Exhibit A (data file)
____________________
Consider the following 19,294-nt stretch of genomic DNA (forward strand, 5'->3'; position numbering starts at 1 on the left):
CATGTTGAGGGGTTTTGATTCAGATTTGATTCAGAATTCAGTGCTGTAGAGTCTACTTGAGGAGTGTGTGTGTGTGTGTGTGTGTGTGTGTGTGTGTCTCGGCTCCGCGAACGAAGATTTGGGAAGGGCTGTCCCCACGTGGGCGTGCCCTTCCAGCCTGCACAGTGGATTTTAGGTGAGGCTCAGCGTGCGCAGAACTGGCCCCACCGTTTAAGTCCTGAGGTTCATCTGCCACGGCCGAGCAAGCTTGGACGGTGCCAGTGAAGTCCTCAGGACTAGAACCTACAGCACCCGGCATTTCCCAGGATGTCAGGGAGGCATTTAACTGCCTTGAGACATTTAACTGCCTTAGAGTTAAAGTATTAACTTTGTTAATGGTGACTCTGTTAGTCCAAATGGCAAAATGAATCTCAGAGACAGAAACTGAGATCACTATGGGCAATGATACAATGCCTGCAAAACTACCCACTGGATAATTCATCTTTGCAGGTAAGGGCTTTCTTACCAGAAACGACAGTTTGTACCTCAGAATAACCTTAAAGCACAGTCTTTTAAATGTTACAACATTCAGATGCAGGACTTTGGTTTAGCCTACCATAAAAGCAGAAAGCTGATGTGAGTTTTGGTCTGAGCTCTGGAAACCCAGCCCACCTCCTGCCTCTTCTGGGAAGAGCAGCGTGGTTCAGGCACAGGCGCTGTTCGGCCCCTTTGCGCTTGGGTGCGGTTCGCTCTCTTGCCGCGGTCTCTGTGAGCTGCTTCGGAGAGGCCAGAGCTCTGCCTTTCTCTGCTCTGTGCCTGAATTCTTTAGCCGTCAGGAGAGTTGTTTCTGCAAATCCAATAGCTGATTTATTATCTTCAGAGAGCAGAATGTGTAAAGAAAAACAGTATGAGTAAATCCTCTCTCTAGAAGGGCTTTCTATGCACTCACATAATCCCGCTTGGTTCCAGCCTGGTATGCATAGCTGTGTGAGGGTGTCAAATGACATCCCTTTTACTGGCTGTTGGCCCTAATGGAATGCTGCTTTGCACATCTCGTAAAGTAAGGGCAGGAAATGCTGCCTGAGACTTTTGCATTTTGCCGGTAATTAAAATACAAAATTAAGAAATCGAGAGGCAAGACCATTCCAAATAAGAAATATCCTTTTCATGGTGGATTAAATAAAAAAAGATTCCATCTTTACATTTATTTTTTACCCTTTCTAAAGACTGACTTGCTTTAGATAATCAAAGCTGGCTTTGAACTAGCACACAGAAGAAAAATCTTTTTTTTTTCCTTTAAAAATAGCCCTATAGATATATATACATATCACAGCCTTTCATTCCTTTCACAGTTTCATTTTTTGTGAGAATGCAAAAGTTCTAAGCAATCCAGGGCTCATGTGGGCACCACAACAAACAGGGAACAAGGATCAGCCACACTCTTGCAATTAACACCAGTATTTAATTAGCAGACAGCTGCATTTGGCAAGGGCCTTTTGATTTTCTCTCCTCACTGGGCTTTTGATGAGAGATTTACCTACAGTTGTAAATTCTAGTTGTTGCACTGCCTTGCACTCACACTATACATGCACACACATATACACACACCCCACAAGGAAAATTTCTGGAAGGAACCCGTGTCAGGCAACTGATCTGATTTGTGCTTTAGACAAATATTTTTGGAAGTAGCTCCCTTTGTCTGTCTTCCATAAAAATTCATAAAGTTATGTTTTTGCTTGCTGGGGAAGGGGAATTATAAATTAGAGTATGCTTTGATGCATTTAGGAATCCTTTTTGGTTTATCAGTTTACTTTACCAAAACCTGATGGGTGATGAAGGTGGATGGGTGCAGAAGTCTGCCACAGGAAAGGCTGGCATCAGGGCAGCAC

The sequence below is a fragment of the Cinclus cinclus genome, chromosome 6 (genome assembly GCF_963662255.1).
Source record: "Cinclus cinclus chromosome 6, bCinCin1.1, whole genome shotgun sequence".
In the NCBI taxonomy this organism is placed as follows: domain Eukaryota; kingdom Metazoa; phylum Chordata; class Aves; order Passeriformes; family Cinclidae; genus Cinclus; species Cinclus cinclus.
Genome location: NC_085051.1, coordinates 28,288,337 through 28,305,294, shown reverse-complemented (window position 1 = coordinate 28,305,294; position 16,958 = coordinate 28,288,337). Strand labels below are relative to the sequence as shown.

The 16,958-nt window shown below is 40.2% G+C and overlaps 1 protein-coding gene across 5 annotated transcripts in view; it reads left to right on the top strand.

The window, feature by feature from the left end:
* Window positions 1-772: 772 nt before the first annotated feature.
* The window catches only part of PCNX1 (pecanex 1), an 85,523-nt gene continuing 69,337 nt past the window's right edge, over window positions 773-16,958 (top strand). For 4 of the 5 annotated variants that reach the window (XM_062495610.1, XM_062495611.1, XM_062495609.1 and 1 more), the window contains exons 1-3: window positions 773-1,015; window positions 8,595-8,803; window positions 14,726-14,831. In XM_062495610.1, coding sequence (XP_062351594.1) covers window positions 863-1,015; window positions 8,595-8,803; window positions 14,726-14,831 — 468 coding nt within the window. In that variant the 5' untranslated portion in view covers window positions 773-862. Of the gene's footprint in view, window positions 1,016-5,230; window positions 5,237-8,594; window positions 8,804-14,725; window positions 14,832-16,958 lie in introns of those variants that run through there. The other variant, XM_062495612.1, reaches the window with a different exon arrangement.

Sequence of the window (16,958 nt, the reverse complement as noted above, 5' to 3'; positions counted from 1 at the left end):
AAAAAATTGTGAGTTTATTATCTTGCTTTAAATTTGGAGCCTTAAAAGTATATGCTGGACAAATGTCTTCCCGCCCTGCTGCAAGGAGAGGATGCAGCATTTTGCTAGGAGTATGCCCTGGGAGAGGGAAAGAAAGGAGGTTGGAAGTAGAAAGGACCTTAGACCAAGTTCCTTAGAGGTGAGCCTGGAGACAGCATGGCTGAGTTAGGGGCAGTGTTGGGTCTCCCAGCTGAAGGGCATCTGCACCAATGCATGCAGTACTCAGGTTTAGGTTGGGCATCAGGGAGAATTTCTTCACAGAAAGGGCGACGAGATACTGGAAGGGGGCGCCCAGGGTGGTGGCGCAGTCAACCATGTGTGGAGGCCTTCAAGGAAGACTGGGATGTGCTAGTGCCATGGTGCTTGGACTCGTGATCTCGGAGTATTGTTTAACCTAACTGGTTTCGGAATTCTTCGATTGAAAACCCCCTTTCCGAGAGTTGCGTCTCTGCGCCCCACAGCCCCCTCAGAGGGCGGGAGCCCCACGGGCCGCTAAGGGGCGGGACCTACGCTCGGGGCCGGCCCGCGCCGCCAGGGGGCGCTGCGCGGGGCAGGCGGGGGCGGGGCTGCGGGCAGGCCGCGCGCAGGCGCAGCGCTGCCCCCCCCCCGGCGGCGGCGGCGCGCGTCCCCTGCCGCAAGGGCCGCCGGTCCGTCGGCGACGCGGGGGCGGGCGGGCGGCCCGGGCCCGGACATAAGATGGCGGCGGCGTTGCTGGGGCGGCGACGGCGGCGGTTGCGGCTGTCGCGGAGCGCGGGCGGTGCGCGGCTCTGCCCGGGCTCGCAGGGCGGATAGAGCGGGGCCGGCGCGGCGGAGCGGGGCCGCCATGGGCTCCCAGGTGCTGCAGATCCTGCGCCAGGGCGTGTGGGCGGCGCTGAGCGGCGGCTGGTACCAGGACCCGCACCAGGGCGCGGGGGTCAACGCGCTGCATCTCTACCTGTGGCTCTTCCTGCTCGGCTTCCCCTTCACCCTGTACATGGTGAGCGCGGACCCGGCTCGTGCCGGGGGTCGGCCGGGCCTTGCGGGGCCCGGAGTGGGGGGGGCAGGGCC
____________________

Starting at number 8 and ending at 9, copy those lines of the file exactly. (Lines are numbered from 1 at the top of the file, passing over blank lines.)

The window, feature by feature from the left end:
* Window positions 1-772: 772 nt before the first annotated feature.